Ghazi Ayub Khan

Mohammad Ayub Khan
Emir of Afghanistan
Ghazi Mohammad Ayub Khan
Emir of Afghanistan
Reign12 October 1879 – 31 May 1880
PredecessorMohammad Yaqub Khan
SuccessorAbdur Rahman Khan
Kabul, Afghanistan
Died7 April 1914 (aged 56–57)
Lahore, British India
Full name
Mohammad Ayub Khan
DynastyBarakzai dynasty
FatherSher Ali Khan

Ghazi Mohammad Ayub Khan (Pashto: غازي محمد ايوب خان‎) (1857 – April 7, 1914, Urdu: غازی محمد ایوب خان) was also known as The Victor of Maiwand or The Afghan Prince Charlie and was, for a while, the governor of Herat Province in Afghanistan. He was Emir of Afghanistan from October 12, 1879 to May 31, 1880[1][2] and was also the leader of Afghans in the Second Anglo-Afghan War. He is today remembered as National Hero of Afghanistan and is buried in Peshawar.[3]

Early life[]

His father was Sher Ali Khan and his mother was the daughter of an influential Mohmand chief of Lalpura, Saadat Khan.[4]

Second Anglo-Afghan war[]

Maiwand was the biggest defeat for the Anglo-Indian army in the second Anglo-Afghan war. He went on to besiege the better equipped British forces at Kandahar but did not succeed. On September 1, 1880, he was defeated and routed by forces led by General Frederick Roberts at the Battle of Kandahar, which saw the end of the Second Anglo-Afghan War.[4]

After second Anglo-Afghan war[]

A year later Ayub again tried to take Kandahar, this time from Amir Abdur Rahman Khan but again failed.

"Ayub Khan had an opportunity of realizing his strength as an independent ruler in Afghanistan [sic]. Certain tribes in Kushk district having revolted, he desired to send a force from Herat to punish them; but when he asked his men to march they refused, because he had not paid them for a long time." From The Twillingate Sun, Thursday, February 3, 1881.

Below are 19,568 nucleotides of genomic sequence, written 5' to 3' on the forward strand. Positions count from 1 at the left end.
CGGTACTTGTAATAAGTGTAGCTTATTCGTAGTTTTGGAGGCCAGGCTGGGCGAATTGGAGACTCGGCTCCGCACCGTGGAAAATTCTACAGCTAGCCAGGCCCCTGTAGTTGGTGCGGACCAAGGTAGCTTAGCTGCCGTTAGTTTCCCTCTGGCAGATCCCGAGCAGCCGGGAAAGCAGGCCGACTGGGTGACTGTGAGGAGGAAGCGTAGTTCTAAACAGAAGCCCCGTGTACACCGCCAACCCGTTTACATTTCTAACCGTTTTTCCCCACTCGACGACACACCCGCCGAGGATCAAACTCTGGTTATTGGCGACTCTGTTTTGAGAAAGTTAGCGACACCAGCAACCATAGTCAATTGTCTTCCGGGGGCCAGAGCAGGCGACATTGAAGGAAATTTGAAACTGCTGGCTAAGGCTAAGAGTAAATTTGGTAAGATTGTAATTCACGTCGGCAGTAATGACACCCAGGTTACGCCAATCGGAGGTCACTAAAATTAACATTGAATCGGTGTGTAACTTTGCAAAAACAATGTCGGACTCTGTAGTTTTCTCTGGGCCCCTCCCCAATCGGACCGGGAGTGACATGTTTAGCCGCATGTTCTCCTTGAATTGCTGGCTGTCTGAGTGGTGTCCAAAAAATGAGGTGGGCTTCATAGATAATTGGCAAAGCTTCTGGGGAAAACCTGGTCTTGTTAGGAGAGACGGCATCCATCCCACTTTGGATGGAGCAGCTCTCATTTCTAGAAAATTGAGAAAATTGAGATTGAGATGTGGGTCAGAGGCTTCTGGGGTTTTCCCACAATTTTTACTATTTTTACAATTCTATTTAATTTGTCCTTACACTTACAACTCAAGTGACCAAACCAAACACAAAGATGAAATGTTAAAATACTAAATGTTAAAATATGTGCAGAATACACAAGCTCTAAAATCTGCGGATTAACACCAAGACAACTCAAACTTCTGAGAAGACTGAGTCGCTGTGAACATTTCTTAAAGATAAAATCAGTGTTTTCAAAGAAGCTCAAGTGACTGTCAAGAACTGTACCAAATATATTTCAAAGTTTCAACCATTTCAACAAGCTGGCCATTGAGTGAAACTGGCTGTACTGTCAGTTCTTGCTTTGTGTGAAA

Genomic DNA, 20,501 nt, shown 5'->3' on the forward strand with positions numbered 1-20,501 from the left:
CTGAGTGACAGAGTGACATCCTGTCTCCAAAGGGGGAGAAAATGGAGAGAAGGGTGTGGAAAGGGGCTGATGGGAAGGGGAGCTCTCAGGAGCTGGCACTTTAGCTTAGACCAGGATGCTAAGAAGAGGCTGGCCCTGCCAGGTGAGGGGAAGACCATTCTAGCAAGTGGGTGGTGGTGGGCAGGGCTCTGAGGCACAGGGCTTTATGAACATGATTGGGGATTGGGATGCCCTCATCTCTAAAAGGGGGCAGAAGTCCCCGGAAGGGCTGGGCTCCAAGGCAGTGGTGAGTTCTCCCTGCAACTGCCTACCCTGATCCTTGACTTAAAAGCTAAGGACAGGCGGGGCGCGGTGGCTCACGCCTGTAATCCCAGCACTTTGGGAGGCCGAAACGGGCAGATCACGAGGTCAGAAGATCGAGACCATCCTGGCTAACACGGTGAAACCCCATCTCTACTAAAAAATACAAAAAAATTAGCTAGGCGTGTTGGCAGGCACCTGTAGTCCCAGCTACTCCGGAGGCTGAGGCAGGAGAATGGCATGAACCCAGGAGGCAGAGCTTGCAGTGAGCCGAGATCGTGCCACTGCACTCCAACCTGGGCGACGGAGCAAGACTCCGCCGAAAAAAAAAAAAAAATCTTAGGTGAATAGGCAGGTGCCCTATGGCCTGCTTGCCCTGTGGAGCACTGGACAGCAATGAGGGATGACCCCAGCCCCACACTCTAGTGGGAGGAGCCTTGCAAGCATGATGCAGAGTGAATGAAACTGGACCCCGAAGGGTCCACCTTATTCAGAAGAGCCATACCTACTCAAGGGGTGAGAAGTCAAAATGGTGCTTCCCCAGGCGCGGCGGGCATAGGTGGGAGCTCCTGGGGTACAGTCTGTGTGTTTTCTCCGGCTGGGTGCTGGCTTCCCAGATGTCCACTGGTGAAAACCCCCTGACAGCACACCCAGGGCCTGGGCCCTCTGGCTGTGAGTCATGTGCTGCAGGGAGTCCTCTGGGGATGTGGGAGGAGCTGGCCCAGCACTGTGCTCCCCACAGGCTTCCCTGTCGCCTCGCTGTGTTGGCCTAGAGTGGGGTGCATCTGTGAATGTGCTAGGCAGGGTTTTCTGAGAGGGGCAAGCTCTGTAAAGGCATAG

He escaped to Persia (now Iran). After negotiations in 1888 with Sir Mortimer Durand, the ambassador at Teheran, Ayub Khan became a pensioner of the British Raj. A political officer, William Evans-Gordon, took charge of him on his arrival in India and escorted him with his entourage from Karachi to Rawalpindi.[5] He lived in India until his death in 1914.

Death and legacy[]

He is today remembered as National Hero of Afghanistan and his body was interred near the shrine of Sheikh Habib at Durrani graveyard in Peshawar. His mausoleum was vandalized and his tomb tablet stolen. Efforts are being made by one of his family members, Asim Khan Effendi to reconstruct and restore the monument in consultation with cultural conservationalist of International repute Hameed Haroon and leading Architect Mujeeb Khan.


  1. ^ Hamid. "Afghanistan Monarchs". Archived from the original on 2012-03-27. Retrieved 2011-07-14.
  2. ^ Wahid Momand. "Leaders". Archived from the original on 2011-07-09. Retrieved 2011-07-14.
  3. ^ various. "Cities". The Columbia Encyclopedia, 6th ed.
  4. ^ a b Chisholm 1911.
  5. ^ Skelton & Bulloch 1912, p. 395.

Wikisource Chisholm, Hugh, ed. (1911). "Ayub Khan" . Encyclopædia Britannica (11th ed.). Cambridge University Press.

External links[]

Regnal titles
Preceded by
Yaqub Khan
Barakzai dynasty
Emir of Afghanistan

12 October 1879 – 31 May 1880
Succeeded by
Abdur Rahman Khan